Monday, November 8, 2010 | Categories: Special Features |
Ted Sorensen's death last Sunday at the age of 82 marked the end of an era.
Ted Sorensen was often called John F. Kennedy's speechwriter and just as often he objected to the term. He thought it diminished his role and connection with JFK and he thought it robbed John F. Kennedy of the true power of his oratory. Sorensen, was incredibly smart, attentive to detail and intensely loyal to a man he thought of as a true giant in American History.
Sorensen worked with Kennedy for just over a decade and when Kennedy was assassinated, Sorensen was only in his mid-30s. He went on to be a very successful lawyer and writer.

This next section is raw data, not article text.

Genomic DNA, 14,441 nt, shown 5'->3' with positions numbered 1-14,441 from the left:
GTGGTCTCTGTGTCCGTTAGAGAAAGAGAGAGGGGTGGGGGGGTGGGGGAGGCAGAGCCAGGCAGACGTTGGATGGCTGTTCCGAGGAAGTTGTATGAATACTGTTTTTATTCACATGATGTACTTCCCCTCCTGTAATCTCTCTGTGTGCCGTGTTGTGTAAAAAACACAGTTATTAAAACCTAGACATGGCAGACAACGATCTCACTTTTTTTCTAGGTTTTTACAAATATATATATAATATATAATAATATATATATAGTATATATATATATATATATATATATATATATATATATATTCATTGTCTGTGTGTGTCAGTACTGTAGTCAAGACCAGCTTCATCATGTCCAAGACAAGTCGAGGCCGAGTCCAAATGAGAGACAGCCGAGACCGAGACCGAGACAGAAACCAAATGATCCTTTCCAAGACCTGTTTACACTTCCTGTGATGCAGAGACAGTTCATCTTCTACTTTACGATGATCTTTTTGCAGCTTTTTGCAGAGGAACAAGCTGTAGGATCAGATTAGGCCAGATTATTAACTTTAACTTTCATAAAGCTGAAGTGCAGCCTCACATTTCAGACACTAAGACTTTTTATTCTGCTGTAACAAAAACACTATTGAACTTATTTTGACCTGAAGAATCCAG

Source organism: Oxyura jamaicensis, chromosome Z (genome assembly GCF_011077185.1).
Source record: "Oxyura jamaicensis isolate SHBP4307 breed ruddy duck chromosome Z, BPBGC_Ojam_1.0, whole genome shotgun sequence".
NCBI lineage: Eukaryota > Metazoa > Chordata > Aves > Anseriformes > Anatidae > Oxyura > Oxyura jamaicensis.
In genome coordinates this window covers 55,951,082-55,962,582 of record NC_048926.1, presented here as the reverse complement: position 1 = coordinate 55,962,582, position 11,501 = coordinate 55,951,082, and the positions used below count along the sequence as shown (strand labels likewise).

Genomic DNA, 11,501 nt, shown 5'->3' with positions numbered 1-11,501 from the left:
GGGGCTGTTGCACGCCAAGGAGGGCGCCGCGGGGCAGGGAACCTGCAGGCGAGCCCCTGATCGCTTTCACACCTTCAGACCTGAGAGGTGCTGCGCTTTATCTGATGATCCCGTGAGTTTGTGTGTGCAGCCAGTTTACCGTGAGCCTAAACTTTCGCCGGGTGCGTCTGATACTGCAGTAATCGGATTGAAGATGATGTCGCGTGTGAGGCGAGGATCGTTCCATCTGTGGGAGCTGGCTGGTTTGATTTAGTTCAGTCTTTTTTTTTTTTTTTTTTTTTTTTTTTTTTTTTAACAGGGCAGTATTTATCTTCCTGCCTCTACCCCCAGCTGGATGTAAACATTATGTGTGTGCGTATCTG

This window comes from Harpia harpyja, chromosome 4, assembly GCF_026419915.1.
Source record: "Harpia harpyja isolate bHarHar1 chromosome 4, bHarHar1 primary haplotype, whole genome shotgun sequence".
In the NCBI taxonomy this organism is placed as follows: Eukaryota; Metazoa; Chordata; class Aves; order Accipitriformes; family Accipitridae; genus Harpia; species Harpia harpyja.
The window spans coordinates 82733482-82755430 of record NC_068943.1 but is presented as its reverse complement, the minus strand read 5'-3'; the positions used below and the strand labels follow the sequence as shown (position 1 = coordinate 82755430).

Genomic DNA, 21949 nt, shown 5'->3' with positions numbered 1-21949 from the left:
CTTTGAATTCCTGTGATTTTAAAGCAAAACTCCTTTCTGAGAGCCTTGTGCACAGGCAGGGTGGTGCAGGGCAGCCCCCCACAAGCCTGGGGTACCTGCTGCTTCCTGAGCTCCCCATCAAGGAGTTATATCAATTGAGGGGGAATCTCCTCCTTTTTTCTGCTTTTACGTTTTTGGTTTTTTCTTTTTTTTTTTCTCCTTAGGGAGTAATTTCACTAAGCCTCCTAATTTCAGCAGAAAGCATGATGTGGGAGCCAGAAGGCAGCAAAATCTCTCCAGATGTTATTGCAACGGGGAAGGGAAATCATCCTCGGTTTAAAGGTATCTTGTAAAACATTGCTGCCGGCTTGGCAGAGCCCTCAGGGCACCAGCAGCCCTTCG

But his attachment to the Kennedy era would overshadow everything else he accomplished while also insuring his place in history.
In 2003, as part of a special program we produced on the 40th anniversary of the Assassination of John Fitzgerald Kennedy, I had the opportunity to interview Ted Sorensen in New York. We met in a boardroom on the 28th floor of the building housing his law firm. He was in his mid seventies and moving a bit slower, but as you'll hear, his mind was sharp and crisp as ever.
We aired part of that conversation on our show, but have posted the full interview for you here.